The real Andrew Bynum
Posted by: SPQR on Apr 06, 2012 - 02:43 PM
You know, one thing that is so very far from the truth is that perception that Drew is just some kid or duffus without any backbone or hint of being a man. Or that he has no maturity at all.|
That could not be further from the truth.
You have to think about what he overcame to be where he is. And also think of all the easy ways he could have gone instead of the path he chose.
First off, he was the youngest player ever drafted. He had very little basketball skills because of his age and background. So here he is, now set adrift with men, the best players in the whole world. Not so easy. Second, here is this kid, that young, given all this money. That can lead to problems. The worst kinds of problems, including that party drug lifestyle that has destroyed so many careers.
Then you have the injuries. Not one, but several. Bad ones. And to top it off, you had that misdiagnosis of that one injury. And then, when he could have sat when the knee damaged was correctly diagnosed, when he could have done what was best for his own health, not the teams, he played on one leg for the year and into the finals, because the team needed him.
Not tough? Not selfless? An immature baby or kid? Really? His actions didn't back up that assenment, did it?
Now he had to go under the knife, pretty much as a kid to get these things fixed. Then he had to do that extensive, endless rehab, several different times. And.....he also had to find time to work on his game.
The actions of weakling, some immature baby? Of quitter? A fool?
To make things even tougher, you had Kobe. A guy who is not so easy to deal with in the best of times both on the court and off. Not going to get into the Kobe vs Drew who should lead thing, but we all understand that if Kobe were not here, Drew would be getting even more ball time on the court than he is now and back in the past. Then throw in Kobe's ridiculous, stupid rant to those guys with the vid camera about Drew, a young kid, his teamate, saying "ship his *ss out!"
Now given all this, Drew could easily have said, "Screw Kobe, screw this scene. I want traded."
It would have been the easy way out of a not great situation. But he didn't. He didn't say a word. Didn't ask out.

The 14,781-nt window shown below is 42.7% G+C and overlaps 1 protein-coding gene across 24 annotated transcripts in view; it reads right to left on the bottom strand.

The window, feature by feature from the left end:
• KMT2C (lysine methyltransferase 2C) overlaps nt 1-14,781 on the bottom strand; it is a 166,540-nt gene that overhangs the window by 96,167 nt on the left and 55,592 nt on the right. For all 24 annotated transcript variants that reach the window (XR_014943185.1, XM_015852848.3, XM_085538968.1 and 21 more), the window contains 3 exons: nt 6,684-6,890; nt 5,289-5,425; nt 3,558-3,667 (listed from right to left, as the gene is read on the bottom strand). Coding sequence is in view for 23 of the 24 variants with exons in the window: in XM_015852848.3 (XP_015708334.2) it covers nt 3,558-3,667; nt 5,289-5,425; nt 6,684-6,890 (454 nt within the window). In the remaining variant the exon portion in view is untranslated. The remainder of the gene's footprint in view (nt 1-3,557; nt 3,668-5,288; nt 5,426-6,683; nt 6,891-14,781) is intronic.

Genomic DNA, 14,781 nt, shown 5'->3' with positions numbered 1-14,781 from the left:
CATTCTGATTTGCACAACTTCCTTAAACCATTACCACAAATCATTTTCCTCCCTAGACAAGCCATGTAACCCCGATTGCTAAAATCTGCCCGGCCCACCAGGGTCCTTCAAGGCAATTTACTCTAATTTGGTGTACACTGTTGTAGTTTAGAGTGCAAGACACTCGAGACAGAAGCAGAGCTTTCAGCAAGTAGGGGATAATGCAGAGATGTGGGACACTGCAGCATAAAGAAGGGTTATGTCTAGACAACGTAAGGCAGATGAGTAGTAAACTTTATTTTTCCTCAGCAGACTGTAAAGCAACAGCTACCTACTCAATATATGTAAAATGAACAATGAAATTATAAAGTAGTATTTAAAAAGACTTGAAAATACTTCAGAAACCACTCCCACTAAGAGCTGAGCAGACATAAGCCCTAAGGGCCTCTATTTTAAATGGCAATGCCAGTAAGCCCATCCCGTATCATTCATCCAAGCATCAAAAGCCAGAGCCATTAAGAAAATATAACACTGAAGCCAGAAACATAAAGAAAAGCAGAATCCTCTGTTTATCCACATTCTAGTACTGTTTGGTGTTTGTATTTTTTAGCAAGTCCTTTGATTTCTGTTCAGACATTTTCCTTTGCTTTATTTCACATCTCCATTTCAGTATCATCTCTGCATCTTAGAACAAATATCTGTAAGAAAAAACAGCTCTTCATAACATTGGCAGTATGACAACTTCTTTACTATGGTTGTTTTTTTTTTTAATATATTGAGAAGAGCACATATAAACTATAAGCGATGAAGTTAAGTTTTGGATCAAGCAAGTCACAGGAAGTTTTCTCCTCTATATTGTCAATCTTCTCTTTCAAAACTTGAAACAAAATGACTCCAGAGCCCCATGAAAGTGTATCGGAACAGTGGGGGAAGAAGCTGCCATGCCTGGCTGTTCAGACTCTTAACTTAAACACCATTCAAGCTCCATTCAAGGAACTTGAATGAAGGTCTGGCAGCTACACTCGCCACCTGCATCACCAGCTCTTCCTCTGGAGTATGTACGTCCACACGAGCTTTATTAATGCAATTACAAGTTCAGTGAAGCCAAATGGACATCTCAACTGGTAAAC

Think about what else Drew could have done through all these events. He could have become just a money grubber. Just this guy who never worked on his game, just went through the motions, standing there, collecting six or seven boards a game, scoring 8 or ten points, defending the basket some. And he would have gotten paid huge money to do it. Because at his size, the NBA pays you huge money just for that.
He could have been an Elden Campbell or Darius Miles, just another guy who was happy to be there, collect his fat check and not really care about anything else, let alone his game.
He could have taken that easy way to riches too. But he didn't. He worked through the injuries, he worked on his game and now you are seeing the results of this.
And when you think about all this: his age when he came to the league, fighting through the injuries, going through that Kobe crap, playing on that misdiagnosed, damaged knee because the team needed him, working on his game when he could have made a career without doing that, you realize something. This kid has a certain steel to him. He has a backbone. He is not some juvenile, lazy, immature kid with no work ethic or substance.
Many, many players would have given up or taken the easy road faced with what Drew was faced with.
He took the hard road in every single instance.
Has he done some stupid things? Sure he has. Is a kid feeling his oats? Yep. And that sometimes comes with mistakes. And he's made some.
But so many great players have. I could list them and their transgressions. Including Kobe for one who made more than his share of stupid mistakes, into his 30's.
It was ironic that the reporter mentioned how Drew blast his stereo. Hell I do that and Im a little bit older than Drew, lol.
You know what other Laker did that, much to the annoyance of the Cap, Kareem Abdul Jabbar? A 24 year old Magic Johnson.
Nobody is perfect. And Drew will make mistakes. You just hope and expect the mistake will decrease as he ages and matures. And why wouldn't we expect that to happen? It usually does to most adults.
Andrew Bynum may have the faults of a young, rich athlete, but anyone who thinks he is some child, some baby, some weak minded fool, better take a good long look at what and where he is at the age of 24 and what he had to overcome to get there.
Because anyone who underestimates him and the steel core that the smiling, young face hides so well, will end up like his opponents on the basketball court; getting a faceload of the real Bynum in ways they don't like or didn't expect.